Siegelman: Not this lottery
Published 12:18 am Wednesday, August 10, 2016
By DON SIEGELMAN
Alabama Gov. Robert Bentley, a staunch Baptist, once joined the loud “Christian” refrain opposing a state lottery as a sin, immoral, something so wicked it would surely usher in prostitution, muggings, robberies and create a wave of gambling addiction. These were the arguments used by opponents to defeat the education lottery referendum in 1999.
I went directly to the largest gathering of many faiths, mostly Baptist, and listened to their holy proclamations about the lottery being “immoral.” I stood and answered: “I’ll tell you what I think is immoral. I think it is immoral for children because of the color of their skin or where they were born or to whom, not to be able to reach their God-given potential because they can’t get a quality education.”
I had been asking the people of Alabama to establish a lottery since 1989. Over and over I pleaded, “Every child, regardless of where they are born or to whom, deserve the right to quality education and every child should have the hope and dream of knowing that if they make their grades and stay out of trouble, they’ll be able to go to college free.”
In 1998, I was elected governor and again called for an education lottery. A Georgia-style lottery with 100 percent of the proceeds going into the Alabama Education Trust Fund.
First, the Alabama education lottery would have provided free higher education for every high school graduate, tuition-free college, community colleges or trade schools.
Second, the Alabama education lottery would provide free preschool, relieving working mothers of the worry and expense of daycare, knowing at the end of the day their child would be better prepared to read, write and get along with other children before they entered the first grade.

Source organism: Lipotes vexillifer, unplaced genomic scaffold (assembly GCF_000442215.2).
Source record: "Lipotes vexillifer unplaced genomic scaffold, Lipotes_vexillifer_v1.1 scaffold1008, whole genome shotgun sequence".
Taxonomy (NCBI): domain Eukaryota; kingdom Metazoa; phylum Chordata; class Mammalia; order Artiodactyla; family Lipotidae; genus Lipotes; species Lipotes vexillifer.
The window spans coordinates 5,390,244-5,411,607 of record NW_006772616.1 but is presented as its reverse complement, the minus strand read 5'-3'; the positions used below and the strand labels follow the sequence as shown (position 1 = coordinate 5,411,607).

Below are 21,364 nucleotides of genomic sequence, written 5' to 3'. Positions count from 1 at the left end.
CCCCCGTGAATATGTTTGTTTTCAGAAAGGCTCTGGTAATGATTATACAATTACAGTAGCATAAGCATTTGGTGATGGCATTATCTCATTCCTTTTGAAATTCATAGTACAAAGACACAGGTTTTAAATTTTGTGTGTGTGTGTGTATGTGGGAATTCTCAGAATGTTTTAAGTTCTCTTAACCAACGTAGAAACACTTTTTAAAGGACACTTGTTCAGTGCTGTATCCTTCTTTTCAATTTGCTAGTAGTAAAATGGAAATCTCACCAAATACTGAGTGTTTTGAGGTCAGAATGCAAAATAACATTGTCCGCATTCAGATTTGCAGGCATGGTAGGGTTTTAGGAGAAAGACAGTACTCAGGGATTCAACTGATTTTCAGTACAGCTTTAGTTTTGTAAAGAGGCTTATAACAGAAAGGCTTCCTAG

Finally, the Alabama education lottery would provide technology to put the world’s knowledge at the fingertips of every child, to assist teachers in accessing lectures by the brightest instructors in the world on every conceivable subject. For rural Alabama, which lacks the tax resources and ability to raise needed education dollars, technology would be the great equalizer, bringing the best educational resources, lectures and free college classes from the best colleges and universities in the world to every child in every part of the state.
In order to get this constitutional amendment establishing the education lottery passed, I had to raise money for television, radio and newspaper advertising and money to get out the vote. Unknown at the time, Karl Rove’s confidante, Ralph Reed, president of the Christian Coalition, lobbyist Jack Abramoff and Mike Scanlon, who had worked for my opponent, Bob Riley, and the Mississippi Choctaw Indian casinos had engaged in a money laundering scheme to funnel up to $20 million from the Indian casinos into Alabama to defeat me and to defeat the lottery, to defeat other gaming proposals. (See the 2011 book “Capitol Punishment”, by Jack Abramoff.)
The opposition, funded by the Mississippi casinos, ran a smothering barrage of TV ads portraying corrupt politicians with cash stacked high like gangsters, ending their ads with: “Maybe a lottery, but not this lottery.”